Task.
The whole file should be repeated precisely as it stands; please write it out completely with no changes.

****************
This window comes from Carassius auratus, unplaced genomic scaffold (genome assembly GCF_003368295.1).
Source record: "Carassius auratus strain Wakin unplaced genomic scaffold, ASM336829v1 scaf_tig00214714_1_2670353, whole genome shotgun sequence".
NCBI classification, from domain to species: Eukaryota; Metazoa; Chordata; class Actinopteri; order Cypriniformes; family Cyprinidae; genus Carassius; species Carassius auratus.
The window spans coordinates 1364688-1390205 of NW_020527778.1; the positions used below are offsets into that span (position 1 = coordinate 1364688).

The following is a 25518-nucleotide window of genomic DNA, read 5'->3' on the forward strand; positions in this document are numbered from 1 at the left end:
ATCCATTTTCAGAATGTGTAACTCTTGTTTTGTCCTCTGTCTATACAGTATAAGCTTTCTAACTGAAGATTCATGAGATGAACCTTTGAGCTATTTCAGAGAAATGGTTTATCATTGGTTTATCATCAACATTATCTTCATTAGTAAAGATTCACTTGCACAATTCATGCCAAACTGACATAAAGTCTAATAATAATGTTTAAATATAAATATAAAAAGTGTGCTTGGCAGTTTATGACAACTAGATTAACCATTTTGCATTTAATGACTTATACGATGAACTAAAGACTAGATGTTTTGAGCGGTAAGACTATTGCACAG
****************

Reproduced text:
This window comes from Carassius auratus, unplaced genomic scaffold (genome assembly GCF_003368295.1).
Source record: "Carassius auratus strain Wakin unplaced genomic scaffold, ASM336829v1 scaf_tig00214714_1_2670353, whole genome shotgun sequence".
NCBI classification, from domain to species: Eukaryota; Metazoa; Chordata; class Actinopteri; order Cypriniformes; family Cyprinidae; genus Carassius; species Carassius auratus.
The window spans coordinates 1364688-1390205 of NW_020527778.1; the positions used below are offsets into that span (position 1 = coordinate 1364688).

The following is a 25518-nucleotide window of genomic DNA, read 5'->3' on the forward strand; positions in this document are numbered from 1 at the left end:
ATCCATTTTCAGAATGTGTAACTCTTGTTTTGTCCTCTGTCTATACAGTATAAGCTTTCTAACTGAAGATTCATGAGATGAACCTTTGAGCTATTTCAGAGAAATGGTTTATCATTGGTTTATCATCAACATTATCTTCATTAGTAAAGATTCACTTGCACAATTCATGCCAAACTGACATAAAGTCTAATAATAATGTTTAAATATAAATATAAAAAGTGTGCTTGGCAGTTTATGACAACTAGATTAACCATTTTGCATTTAATGACTTATACGATGAACTAAAGACTAGATGTTTTGAGCGGTAAGACTATTGCACAG